When Mayor Bill de Blasio and the City Council agreed to a historic $98.7 billion budget — the largest in city history — it restored funding to agencies like the Sanitation Department, the Parks Department, cultural institutions and public libraries.
The budget includes more than $426 million in citywide initiatives that allowed the council to not only restore programs to pre-pandemic levels, but also launch new initiatives and increase support for key programs in areas such as alternatives to incarceration, housing, foreclosure prevention, senior services, community development and help for small businesses.
“I’m very proud of this budget and what it will do to help NYC recover from the devastation caused by the COVID-19 pandemic,” Councilman Daniel Dromm said. “This budget will help fortify our health care systems and allow our local nonprofits to continue serving those in need.”
Dromm represents two of the hardest hit neighborhoods of Jackson Heights and Elmhurst and he oversaw the budget negotiations as the chair of the Council’s Finance Committee.
“I am also proud of the funding I was able to secure in the budget for LGBTQ organizations which for years have been overlooked and underfunded,” Dromm said. “Most importantly, we put $500 million in the new Rainy Day Fund to offset any future crisis.”
Dromm, who is term-limited, took a moment to acknowledge that this will be his last budget as finance chair and thanked Speaker Corey Johnson for “all the faith” he placed on him.
Councilwoman Adrienne Adams secured key investments for schools, parks, public safety, social services, youth and senior programming in her southeast Queens district.
“With New York City on the road to recovery, the City Council passed a historic budget with significant investments that will help New Yorkers get back to work, live in safer and cleaner neighborhoods, and receive the programming and services they need to thrive,” Adams said. “I am incredibly proud to have secured over $26 million in capital funding for critical projects in District 28, a remarkable win for our community and all of the residents, youth and seniors who will benefit from these investments.”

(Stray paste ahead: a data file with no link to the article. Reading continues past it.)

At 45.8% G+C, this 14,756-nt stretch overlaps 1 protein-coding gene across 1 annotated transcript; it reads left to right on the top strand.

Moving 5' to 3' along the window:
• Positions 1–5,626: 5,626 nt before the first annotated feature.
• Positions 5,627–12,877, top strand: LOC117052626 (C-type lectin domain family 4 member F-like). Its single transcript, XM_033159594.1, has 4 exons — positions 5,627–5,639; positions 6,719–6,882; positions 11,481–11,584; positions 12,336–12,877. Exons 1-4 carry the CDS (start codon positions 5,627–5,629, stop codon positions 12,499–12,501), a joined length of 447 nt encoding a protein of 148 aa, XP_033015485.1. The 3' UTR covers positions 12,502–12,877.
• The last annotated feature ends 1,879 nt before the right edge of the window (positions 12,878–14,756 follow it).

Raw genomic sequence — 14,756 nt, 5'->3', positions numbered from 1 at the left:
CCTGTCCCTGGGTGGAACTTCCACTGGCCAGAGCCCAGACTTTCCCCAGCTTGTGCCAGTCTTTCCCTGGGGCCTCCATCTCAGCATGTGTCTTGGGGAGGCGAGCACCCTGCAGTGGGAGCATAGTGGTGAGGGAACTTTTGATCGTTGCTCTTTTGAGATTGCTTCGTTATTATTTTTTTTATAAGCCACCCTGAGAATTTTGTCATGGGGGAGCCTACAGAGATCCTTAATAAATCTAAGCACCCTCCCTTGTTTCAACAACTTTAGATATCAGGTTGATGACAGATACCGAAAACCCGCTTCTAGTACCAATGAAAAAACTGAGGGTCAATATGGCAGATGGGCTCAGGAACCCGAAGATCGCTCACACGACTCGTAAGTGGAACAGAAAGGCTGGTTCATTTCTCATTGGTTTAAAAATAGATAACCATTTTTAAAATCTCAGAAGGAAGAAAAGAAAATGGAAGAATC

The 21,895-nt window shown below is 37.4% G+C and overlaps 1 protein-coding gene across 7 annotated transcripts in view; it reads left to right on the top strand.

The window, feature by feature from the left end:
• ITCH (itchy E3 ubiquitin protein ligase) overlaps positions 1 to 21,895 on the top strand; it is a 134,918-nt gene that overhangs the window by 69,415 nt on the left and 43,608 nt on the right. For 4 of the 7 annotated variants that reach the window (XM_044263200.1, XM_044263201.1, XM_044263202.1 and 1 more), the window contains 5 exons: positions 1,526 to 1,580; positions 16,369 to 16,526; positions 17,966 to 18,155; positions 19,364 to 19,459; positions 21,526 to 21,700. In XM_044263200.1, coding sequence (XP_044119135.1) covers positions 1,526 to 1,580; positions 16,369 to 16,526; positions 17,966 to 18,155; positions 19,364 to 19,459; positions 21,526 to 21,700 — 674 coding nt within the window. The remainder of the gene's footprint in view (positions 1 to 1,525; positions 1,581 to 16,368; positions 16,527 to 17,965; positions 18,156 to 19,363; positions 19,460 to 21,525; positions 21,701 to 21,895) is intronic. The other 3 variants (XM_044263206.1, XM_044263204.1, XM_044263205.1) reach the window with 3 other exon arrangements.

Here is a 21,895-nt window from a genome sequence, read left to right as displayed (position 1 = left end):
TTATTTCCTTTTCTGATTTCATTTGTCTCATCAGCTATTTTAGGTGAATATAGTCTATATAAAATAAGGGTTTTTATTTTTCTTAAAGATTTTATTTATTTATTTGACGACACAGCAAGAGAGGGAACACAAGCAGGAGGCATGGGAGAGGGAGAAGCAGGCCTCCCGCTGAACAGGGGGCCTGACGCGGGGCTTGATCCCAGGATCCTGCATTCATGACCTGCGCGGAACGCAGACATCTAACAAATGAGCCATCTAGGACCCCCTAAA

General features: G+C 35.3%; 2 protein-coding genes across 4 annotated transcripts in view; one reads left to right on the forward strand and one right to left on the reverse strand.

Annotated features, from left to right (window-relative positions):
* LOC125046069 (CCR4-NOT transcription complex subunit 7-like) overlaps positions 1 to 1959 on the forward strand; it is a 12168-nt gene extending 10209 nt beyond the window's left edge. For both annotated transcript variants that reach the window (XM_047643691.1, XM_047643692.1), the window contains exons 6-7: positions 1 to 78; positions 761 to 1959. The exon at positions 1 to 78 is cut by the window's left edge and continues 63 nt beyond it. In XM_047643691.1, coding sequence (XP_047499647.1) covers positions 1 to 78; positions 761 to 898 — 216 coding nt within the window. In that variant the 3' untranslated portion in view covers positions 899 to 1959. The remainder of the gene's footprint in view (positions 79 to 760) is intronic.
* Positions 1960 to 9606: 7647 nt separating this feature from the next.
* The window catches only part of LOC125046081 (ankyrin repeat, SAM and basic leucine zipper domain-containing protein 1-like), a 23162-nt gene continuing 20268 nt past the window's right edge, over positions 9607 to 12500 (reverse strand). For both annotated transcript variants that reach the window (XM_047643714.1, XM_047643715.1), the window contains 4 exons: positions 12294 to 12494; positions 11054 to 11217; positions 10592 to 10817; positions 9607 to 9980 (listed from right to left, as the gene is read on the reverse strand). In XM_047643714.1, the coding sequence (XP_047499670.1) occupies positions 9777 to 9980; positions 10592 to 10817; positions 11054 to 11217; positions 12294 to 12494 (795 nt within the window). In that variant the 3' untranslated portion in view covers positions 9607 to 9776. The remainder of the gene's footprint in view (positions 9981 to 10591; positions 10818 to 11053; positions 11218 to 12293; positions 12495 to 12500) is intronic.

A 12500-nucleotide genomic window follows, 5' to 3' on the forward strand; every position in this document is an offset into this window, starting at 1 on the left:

Councilwoman Selvena Brooks-Powers was especially proud to pass her first budget as a member of the City Council representing Laurelton, Springfield Gardens and the Rockaways.
“COVID-19 unleashed both a public health crisis and a fiscal crisis, which required the city to make many serious and painful cuts. Our vital service providers operated on shoestring budgets, and our communities had to fight to survive with minimal support,” Brooks-Powers said. “This budget makes significant investments towards gun violence prevention, senior services, education equity and small business revitalization.”
While celebrating the investments in the 31st District, Brooks-Powers also set a cautionary tone.
“The pandemic is not over, and its continued effect on our health and economic stability varies widely across neighborhoods. There is still much work to be done,” Brooks-Powers said. “Even after this budget is enacted, we need to ensure that its program funding is distributed equitably, to make meaningful and targeted impacts in the communities that need it most. Outer-borough communities and communities of color have faced consistent disadvantages in terms of job opportunity, health care access, safe streets, and those inequities have only been widened in recent years. Our district has some of the lowest vaccination rates in New York state. I look forward to overseeing that process and fighting for fairness.”
As New York’s local economy slowly rebounds from the pandemic, the budget will support small businesses in low and moderate-income neighborhoods with $100 million in rental assistance and grants.
“The past year has been devastating for small businesses in Queens. As our city gets back to normal and New Yorkers return to their pre-pandemic routines, it is important to remember that many small businesses that survived COVID are still hanging on by a thread,” Queens Chamber of Commerce President and CEO Thomas J. Grech said. “These businesses add character to our neighborhoods and create jobs and opportunity in every community in our city. We look forward to continuing to work with our government leaders to ensure that we continue to support our small business community.”